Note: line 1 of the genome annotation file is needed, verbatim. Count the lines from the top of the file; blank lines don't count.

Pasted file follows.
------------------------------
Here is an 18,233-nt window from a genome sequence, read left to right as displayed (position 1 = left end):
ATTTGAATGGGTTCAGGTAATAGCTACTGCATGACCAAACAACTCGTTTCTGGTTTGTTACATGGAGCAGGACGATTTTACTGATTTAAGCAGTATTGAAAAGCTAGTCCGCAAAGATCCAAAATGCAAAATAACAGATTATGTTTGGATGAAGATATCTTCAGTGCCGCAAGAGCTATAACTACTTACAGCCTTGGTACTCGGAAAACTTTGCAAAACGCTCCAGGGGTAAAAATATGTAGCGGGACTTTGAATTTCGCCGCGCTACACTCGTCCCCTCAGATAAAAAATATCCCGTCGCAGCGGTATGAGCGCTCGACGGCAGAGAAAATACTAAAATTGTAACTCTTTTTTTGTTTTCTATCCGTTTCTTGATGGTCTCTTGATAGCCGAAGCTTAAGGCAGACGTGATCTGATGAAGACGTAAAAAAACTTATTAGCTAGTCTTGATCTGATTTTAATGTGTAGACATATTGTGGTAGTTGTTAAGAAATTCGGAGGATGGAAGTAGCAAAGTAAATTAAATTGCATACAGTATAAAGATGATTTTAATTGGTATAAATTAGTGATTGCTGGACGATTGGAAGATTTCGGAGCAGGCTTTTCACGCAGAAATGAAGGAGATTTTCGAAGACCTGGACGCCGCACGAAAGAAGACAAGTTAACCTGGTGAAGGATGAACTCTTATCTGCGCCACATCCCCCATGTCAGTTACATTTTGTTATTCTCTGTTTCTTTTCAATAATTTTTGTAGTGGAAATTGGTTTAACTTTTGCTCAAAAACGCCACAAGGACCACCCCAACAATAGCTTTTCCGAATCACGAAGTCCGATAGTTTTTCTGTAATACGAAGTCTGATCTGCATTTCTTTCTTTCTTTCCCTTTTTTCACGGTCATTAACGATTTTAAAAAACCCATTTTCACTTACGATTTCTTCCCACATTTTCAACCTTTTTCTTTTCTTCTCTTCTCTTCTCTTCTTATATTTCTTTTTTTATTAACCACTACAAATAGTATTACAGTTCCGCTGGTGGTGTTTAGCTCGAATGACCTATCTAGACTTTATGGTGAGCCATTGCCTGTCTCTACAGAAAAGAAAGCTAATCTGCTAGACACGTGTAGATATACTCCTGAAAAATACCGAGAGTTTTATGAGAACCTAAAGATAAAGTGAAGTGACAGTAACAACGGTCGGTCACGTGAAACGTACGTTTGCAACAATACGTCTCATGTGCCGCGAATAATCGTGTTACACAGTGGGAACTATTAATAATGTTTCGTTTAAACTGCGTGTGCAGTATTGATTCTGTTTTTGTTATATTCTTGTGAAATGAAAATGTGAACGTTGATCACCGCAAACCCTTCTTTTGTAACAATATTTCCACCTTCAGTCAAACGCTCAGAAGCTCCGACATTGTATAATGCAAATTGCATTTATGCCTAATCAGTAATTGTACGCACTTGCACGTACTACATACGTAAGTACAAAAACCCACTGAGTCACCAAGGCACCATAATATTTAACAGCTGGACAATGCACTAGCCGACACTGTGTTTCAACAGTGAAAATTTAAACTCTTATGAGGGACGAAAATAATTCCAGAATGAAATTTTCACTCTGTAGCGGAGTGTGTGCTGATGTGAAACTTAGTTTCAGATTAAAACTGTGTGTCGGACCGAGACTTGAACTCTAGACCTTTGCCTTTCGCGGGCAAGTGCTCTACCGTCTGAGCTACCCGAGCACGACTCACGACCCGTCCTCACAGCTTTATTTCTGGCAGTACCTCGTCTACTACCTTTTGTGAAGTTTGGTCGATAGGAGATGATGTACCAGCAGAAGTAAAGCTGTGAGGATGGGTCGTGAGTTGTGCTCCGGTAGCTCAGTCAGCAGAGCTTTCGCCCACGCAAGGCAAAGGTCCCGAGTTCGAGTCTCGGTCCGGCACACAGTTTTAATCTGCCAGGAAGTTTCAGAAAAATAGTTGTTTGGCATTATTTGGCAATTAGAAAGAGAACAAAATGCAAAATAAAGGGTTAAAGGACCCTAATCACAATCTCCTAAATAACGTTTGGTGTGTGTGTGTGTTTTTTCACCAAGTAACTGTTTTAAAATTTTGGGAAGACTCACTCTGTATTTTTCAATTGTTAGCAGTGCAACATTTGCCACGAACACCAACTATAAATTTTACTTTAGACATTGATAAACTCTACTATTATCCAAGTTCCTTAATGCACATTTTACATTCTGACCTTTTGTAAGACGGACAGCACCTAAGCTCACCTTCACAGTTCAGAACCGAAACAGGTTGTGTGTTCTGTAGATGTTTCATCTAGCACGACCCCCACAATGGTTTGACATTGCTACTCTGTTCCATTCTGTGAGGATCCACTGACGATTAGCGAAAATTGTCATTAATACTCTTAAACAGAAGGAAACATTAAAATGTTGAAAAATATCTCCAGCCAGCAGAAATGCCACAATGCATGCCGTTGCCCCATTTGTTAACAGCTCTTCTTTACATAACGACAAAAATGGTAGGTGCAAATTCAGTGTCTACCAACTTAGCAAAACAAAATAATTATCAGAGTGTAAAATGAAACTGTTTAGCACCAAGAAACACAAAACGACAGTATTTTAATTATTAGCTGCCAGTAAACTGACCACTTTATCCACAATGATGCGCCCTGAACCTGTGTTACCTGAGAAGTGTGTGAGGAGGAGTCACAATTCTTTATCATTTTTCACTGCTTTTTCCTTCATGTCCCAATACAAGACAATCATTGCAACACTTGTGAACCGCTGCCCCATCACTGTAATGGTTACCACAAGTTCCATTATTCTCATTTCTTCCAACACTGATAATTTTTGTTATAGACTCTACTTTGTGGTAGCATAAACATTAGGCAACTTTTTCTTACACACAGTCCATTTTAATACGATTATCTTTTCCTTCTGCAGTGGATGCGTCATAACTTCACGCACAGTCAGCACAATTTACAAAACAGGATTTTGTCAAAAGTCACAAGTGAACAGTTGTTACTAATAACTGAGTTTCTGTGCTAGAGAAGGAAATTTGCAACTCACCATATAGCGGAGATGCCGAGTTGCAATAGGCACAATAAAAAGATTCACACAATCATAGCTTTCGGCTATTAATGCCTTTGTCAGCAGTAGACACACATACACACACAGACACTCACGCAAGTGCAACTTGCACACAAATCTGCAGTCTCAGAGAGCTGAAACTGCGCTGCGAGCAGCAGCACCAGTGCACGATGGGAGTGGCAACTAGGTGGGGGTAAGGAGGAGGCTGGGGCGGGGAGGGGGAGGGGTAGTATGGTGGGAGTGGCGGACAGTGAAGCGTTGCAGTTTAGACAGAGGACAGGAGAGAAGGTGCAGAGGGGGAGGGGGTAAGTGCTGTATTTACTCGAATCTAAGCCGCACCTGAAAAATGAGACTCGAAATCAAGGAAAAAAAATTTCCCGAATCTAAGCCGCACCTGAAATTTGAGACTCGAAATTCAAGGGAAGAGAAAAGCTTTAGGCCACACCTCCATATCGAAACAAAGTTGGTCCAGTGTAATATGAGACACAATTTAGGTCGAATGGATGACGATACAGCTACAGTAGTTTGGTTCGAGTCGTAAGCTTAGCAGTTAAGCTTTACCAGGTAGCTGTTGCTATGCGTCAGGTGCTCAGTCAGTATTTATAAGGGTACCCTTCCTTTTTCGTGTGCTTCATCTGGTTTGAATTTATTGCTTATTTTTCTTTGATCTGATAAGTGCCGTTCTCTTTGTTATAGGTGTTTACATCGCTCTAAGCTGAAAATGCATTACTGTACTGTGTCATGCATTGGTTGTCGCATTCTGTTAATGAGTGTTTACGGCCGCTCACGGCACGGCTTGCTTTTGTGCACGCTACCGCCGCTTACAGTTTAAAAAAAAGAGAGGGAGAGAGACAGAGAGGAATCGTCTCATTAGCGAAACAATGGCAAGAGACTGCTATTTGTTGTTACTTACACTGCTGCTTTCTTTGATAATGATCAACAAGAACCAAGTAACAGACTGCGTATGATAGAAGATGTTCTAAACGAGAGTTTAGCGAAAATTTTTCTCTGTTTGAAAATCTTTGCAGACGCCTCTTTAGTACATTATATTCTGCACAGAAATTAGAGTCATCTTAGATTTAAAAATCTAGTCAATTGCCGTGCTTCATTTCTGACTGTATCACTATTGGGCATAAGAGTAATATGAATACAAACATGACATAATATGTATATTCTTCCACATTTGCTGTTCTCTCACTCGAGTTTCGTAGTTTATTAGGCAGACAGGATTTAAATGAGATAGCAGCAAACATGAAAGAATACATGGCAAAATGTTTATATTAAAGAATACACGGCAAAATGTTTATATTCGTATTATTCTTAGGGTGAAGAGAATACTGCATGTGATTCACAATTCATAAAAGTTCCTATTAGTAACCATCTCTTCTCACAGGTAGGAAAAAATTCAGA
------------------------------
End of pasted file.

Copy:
Here is an 18,233-nt window from a genome sequence, read left to right as displayed (position 1 = left end):